What is Bitcoin reserve risk?
According to Hans Hauge, reserve risk is an indicator that measures the risk/reward of investing in Bitcoin based on long-term holders’ convictions. Reserve risk is a simple ratio of the present price of Bitcoin and the long-term conviction of long-term holders of the currency. Long-term holders/investors’ convictions can be quantified as the opportunity cost of not selling, and the current price can be viewed as the incentive to do so.
How does it work?
Reserving risk is a measure of the risk-reward balance in relation to long-term holders’ confidence and belief. Because of this, buying at a low price when the confidence in the market is low is a favorable risk/reward opportunity. Oversold (green) values are below 0.002, and overbought (red) values are over 0.002. (red). In the past, each market cycle’s peak has occurred in this overbought area. In contrast, bottoms have been reached within the oversold territory.
Reserving risk indicator principles
The principles underlying reserve risk can be summarized as follows:
- Coin-days are a measure of how long a coin has lain dormant until it is spent. This is a useful technique for gauging the level of conviction of HODLers with strong hands.
- The desire to sell and make a profit rises in tandem with the price rises. This is why HODLers tend to spend their coins as bull markets gain momentum.
- This collaborative effort builds up an “opportunity cost” because the stronger hands resist the impulse to sell. In the long run, the cumulative ‘opportunity cost’ of HODLers who actively choose not to sell grows, creating the HODL bank.
- This ‘opportunity cost’ is calculated by dividing the current price (an incentive to sell) by the reserve risk ratio (HODL bank). To put it another way, Reserve Risk measures how well HODLers have resisted selling pressure.
Coin Days Destroyed (CDD)
There are “coin days” associated with how long a coin has been lying dormant in your wallet. Moving a Bitcoin after it has been dormant for some time “destroys” the number of days it has accumulated. Consider the following scenario: if I purchase 1 Bitcoin and hold it for 7 days when I remove that Bitcoin from my wallet, the Bitcoin days are regarded to have been destroyed. After seven days, a single BTC would have wiped out seven Bitcoin Days if it was traded (7 BDD).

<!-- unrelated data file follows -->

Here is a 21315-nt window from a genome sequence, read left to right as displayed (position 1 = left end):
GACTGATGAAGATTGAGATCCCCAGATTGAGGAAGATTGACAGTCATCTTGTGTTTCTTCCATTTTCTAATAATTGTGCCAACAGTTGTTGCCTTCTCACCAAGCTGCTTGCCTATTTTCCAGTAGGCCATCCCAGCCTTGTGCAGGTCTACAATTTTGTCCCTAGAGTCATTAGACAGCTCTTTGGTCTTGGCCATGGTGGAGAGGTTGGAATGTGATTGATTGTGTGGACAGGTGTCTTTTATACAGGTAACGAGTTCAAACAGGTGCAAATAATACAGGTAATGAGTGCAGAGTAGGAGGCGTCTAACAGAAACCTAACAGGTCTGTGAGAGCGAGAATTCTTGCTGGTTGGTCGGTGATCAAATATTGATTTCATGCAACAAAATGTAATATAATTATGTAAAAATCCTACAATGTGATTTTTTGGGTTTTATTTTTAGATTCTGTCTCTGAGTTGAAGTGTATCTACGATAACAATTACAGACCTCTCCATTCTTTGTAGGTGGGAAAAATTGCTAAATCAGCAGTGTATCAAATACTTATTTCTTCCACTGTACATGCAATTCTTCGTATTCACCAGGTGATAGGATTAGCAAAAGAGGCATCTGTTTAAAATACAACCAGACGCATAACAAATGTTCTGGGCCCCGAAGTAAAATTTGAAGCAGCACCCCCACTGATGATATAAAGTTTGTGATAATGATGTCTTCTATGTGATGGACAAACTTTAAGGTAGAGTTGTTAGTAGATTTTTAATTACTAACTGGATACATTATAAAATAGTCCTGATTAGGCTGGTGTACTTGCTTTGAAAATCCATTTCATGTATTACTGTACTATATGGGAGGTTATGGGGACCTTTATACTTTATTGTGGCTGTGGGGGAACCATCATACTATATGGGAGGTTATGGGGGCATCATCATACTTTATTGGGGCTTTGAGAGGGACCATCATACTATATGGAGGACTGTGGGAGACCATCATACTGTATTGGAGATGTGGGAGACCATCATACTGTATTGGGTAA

To calculate coin days destroyed, a person’s movement during that day is multiplied by the number of days those coins had been inactive. The total number of coin days destroyed in a day is provided by this figure. When looking at this indicator, it is possible to determine whether or not the Bitcoins moving through the network are coming from new or old investors.
A coin day is gained for each day that a coin remains unspent; in the same manner, a coin day is lost when the coin is spent. The CDD (Coin Days Destroyed) indicator is correlated to this value. The desire to sell increases in direct proportion to the increase in price.
Because of the Bitcoin blockchain’s inherent openness, anyone can see the exact number of days a coin has been kept and/or spent. An abundance of CDD on a given day indicates that old coins are being spent or traded. We can further standardize the metric for an increased circulation supply by dividing CDD by circulating supply.
Due to their strong conviction and lack of profit, holders of CDD will not see an increase in CDD despite an increase in the price.
CDD’s median value of coin days destroyed (MVOCDD) is a little deviation from the standard formula. We multiply the median CDD value by the current BTC price (grey line). In other words, when the price and MVOCDD diverge, the majority of holders aren’t ready to sell.
The difference between the advertised price and what investors actually spend might be viewed as an opportunity cost of not selling the asset. It is then referred to as the HODL bank, which is a sum total of all the lost opportunities (green). The Reserve Risk indicator uses the HODL bank as the denominator.
Hodl decreases when the price of BTC (black circles) rises above the price of MVOCDD (white circles). Bitcoin days are being created at a faster rate than they are being destroyed for every day that MVOCD does not surpass the price of Bitcoin. The holder bears the opportunity cost of this. This means that holding on to a Bitcoin today that is worth $40,000 on the open market means that I have forfeited $40,000 in order to maintain my position.
The age of the coins being moved can be used to distinguish between long-term investors and speculative dealers when assessing demand. More accurate market participants are reflected in Bitcoin days by attributing a higher value to coins that have remained idle for a longer period of time. Essentially, Reserve Risk estimates the risk-to-reward ratio of investing in Bitcoin based on long-term holders’ beliefs. Measurement is based on a comparison of current market prices to long-term holders’ resistance to the desire to sell.